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Canada v. Arkansas Department of Human Services

Court of Appeals of Arkansas, Division III

September 27, 2017

ERIK STEVEN CANADA APPELLANT
v.
ARKANSAS DEPARTMENT OF HUMAN SERVICES AND MINOR CHILDREN APPELLEES

         APPEAL FROM THE BENTON COUNTY CIRCUIT COURT [NO. 04JV-15-342] HONORABLE THOMAS SMITH, JUDGE

          Tabitha McNulty, Arkansas Public Defender Commission, for appellant.

          Jerald A. Sharum, Office of Chief Counsel, for appellee Arkansas Department of Human Services.

          RITA W. GRUBER, CHIEF JUDGE

         Erik Canada appeals from the Benton County Circuit Court's order terminating his parental rights to L.C. (born September 10, 2011) and J.C. (born January 10, 2014). He brings two points on appeal: (1) the circuit court's best-interest finding was clearly erroneous because the court lacked evidence of adoptability and (2) there was insufficient evidence to establish grounds for termination. We affirm the circuit court's order terminating appellant's parental rights.

         The children were taken into custody by the Arkansas Department of Human Services (DHS) on June 4, 2015, after a police officer discovered them in a parked car with their mother, Kimberly Hill, who told officers that she was homeless.[1] Appellant was not married to Kimberly, but he is the legal father of L.C. and J.C. and was in an ongoing relationship with her. Appellant was located about 400 to 500 feet away from the car. Police discovered a broken glass pipe with marijuana residue on it in the car and a digital scale that had methamphetamine residue on it in the backseat with the children. Kimberly admitted having used methamphetamine outside the car while the children were sleeping. Both appellant and Kimberly were arrested and charged with felony possession of drug paraphernalia. Kimberly was also charged with misdemeanor drug possession.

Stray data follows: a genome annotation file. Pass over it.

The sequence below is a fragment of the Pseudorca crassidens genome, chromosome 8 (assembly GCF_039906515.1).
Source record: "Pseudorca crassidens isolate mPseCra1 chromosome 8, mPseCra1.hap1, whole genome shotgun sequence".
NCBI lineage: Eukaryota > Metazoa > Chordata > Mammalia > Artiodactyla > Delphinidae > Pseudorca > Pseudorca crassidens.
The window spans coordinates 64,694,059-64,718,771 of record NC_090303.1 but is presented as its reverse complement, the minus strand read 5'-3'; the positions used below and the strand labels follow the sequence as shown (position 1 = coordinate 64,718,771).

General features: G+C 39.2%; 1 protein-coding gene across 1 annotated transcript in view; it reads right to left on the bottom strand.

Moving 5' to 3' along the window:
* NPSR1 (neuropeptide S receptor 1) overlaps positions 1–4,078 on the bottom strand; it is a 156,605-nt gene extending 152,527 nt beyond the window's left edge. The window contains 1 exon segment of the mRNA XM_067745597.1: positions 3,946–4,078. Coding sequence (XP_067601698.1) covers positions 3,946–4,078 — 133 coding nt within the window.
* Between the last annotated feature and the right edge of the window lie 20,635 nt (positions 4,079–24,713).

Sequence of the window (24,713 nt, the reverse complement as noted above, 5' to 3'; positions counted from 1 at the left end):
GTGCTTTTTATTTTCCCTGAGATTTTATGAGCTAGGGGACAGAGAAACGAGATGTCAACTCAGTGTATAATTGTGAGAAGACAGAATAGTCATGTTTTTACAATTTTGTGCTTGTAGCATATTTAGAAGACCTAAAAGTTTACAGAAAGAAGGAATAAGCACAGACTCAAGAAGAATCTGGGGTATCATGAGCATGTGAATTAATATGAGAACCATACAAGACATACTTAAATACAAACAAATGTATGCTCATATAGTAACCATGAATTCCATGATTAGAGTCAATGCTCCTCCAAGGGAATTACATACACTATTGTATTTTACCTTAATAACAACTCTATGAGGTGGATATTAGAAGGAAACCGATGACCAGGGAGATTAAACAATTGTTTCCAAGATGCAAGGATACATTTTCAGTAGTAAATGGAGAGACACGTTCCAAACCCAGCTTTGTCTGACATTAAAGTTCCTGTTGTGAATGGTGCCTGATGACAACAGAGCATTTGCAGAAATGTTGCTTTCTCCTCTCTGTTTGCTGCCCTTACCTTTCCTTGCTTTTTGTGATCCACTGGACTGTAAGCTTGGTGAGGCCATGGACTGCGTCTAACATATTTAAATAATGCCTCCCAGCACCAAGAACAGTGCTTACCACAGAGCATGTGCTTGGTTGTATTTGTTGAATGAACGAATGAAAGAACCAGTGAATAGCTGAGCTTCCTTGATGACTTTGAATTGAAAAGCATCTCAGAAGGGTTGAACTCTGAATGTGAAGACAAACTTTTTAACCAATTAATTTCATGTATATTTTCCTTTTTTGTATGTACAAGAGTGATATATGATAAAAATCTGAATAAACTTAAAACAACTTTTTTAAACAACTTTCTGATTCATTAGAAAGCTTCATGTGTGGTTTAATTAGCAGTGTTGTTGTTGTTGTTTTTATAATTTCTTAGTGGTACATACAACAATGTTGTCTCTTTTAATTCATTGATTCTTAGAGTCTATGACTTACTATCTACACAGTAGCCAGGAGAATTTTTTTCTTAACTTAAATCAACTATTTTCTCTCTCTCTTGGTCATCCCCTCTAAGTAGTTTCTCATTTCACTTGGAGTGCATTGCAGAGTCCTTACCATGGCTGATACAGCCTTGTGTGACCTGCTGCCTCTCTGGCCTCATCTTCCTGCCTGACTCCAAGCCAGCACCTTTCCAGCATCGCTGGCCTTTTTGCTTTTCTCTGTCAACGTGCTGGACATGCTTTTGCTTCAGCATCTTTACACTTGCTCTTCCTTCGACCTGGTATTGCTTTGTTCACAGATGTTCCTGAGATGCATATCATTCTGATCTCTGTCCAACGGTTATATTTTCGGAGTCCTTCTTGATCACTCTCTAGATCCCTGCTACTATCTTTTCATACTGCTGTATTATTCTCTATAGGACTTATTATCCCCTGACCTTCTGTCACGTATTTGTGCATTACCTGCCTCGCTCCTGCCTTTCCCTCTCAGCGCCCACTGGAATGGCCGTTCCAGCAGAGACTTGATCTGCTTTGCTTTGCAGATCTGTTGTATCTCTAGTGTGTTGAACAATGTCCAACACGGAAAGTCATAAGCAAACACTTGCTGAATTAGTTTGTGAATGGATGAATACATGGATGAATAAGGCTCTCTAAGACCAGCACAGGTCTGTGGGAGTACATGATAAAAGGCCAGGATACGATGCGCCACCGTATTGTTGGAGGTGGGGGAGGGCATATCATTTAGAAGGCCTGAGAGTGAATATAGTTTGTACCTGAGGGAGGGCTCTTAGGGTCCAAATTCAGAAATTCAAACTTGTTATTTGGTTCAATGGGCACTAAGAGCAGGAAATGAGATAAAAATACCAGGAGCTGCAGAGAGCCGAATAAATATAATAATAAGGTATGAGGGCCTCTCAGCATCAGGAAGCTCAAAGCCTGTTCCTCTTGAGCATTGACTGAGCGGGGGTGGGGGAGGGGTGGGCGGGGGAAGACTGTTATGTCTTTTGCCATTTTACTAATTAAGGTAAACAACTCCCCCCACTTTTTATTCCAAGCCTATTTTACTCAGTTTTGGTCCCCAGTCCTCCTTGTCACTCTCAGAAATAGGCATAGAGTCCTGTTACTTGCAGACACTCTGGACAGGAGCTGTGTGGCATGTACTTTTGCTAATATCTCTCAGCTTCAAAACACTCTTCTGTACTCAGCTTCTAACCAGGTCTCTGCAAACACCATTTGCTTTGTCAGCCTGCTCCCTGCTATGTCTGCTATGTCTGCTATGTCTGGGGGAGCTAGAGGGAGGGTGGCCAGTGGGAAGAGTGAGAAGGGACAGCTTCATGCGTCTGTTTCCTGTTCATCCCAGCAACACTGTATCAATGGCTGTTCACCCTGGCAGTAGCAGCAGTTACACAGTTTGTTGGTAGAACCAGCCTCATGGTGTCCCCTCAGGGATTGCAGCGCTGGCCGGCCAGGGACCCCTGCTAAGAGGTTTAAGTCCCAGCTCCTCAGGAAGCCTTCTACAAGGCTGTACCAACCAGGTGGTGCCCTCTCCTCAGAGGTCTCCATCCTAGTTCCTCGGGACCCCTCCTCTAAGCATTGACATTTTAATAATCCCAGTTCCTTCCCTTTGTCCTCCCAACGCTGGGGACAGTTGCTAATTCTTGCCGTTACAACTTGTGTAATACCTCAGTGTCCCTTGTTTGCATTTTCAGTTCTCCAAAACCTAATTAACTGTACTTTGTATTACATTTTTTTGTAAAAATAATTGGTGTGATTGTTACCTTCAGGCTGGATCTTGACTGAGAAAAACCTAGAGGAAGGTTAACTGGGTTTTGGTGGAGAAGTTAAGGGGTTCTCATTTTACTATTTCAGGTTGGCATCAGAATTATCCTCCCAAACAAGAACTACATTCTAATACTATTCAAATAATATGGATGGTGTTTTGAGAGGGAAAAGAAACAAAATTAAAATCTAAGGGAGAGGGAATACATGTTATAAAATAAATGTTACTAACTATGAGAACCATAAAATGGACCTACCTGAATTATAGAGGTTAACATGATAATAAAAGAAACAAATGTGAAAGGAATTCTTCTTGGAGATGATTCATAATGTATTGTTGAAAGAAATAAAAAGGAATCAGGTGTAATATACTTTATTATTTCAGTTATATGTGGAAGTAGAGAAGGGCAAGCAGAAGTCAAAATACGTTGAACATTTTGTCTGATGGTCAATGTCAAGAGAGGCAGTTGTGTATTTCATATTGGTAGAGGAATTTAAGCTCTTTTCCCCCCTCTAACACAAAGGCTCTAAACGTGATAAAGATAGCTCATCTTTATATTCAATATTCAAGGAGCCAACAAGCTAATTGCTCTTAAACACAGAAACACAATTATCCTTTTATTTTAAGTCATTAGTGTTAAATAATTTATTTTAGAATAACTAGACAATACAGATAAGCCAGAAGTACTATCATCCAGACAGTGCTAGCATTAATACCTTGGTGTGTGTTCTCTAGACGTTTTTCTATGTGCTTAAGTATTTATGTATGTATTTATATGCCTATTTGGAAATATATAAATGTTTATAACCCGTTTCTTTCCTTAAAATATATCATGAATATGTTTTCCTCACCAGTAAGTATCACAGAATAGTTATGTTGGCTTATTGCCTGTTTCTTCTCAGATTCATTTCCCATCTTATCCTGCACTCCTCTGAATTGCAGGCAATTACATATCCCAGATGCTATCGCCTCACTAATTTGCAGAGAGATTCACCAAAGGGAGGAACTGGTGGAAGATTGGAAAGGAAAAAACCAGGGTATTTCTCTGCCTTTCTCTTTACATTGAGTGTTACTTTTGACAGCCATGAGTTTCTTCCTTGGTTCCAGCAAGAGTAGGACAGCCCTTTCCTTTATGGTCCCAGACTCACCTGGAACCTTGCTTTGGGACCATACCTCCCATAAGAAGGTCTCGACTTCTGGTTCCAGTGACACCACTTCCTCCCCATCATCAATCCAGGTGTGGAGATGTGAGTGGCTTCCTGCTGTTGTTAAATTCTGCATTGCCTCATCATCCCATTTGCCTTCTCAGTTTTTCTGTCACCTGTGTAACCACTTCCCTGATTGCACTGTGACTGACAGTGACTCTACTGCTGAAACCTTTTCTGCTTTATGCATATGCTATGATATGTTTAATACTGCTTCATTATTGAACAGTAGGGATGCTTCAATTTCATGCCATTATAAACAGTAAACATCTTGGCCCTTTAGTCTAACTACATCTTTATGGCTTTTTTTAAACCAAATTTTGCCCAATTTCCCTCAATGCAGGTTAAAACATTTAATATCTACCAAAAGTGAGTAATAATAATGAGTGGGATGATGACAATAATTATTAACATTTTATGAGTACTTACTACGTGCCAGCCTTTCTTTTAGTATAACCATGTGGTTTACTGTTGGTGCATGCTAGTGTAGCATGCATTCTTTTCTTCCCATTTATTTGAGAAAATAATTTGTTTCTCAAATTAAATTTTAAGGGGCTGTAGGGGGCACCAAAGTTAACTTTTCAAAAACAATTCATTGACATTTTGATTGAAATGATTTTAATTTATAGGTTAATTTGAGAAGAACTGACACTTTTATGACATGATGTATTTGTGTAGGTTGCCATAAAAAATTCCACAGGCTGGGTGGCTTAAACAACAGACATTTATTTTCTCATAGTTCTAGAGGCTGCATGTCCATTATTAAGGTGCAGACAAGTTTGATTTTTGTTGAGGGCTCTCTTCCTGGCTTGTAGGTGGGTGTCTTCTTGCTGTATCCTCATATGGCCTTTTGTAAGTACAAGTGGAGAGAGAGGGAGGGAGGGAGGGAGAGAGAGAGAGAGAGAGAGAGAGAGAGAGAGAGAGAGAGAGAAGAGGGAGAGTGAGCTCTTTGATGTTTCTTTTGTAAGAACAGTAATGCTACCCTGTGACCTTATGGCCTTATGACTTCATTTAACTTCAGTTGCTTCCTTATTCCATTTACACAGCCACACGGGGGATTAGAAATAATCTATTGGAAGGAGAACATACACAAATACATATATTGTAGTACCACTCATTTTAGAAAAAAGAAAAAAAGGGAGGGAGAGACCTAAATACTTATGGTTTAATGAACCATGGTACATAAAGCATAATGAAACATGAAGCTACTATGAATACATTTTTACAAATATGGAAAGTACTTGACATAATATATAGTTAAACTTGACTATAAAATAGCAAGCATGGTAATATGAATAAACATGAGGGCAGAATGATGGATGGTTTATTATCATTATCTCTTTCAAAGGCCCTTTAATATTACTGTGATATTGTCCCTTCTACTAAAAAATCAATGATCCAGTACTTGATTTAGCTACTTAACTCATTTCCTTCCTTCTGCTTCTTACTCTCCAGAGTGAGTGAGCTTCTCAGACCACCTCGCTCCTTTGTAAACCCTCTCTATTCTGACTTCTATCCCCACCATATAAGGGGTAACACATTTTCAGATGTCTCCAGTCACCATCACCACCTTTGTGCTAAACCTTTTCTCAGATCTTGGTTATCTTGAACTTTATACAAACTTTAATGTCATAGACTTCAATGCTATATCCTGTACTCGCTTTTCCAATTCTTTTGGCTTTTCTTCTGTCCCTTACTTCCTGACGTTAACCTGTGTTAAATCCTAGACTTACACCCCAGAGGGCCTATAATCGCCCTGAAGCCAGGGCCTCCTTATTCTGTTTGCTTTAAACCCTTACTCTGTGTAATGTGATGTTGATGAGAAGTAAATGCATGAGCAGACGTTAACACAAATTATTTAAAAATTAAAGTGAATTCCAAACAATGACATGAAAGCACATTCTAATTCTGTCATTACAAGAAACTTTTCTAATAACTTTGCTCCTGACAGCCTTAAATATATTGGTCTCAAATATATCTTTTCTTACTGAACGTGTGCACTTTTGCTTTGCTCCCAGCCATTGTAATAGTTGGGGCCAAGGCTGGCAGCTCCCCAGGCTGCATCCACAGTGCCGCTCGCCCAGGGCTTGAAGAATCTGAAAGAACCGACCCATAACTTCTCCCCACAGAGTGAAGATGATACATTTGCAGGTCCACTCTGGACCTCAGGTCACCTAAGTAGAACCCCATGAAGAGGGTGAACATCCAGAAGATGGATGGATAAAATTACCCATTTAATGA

The affidavit attached to the petition for emergency custody also revealed that appellant had been arrested in 2013 for third-degree domestic battering regarding an incident with Kimberly, that the couple fought regularly, and that there was a no-contact order between Kimberly and appellant at the time the children were taken into custody. In an order entered on August 11, 2015, the court adjudicated the children dependent-neglected due to parental unfitness and inadequate supervision. Appellant was ordered by the court to submit to drug-and-alcohol screens, complete parenting classes, obtain and maintain stable and appropriate housing, obtain and maintain stable and gainful employment, submit to a drug-and-alcohol assessment and complete all recommended treatment, attend anger management, and resolve all criminal issues.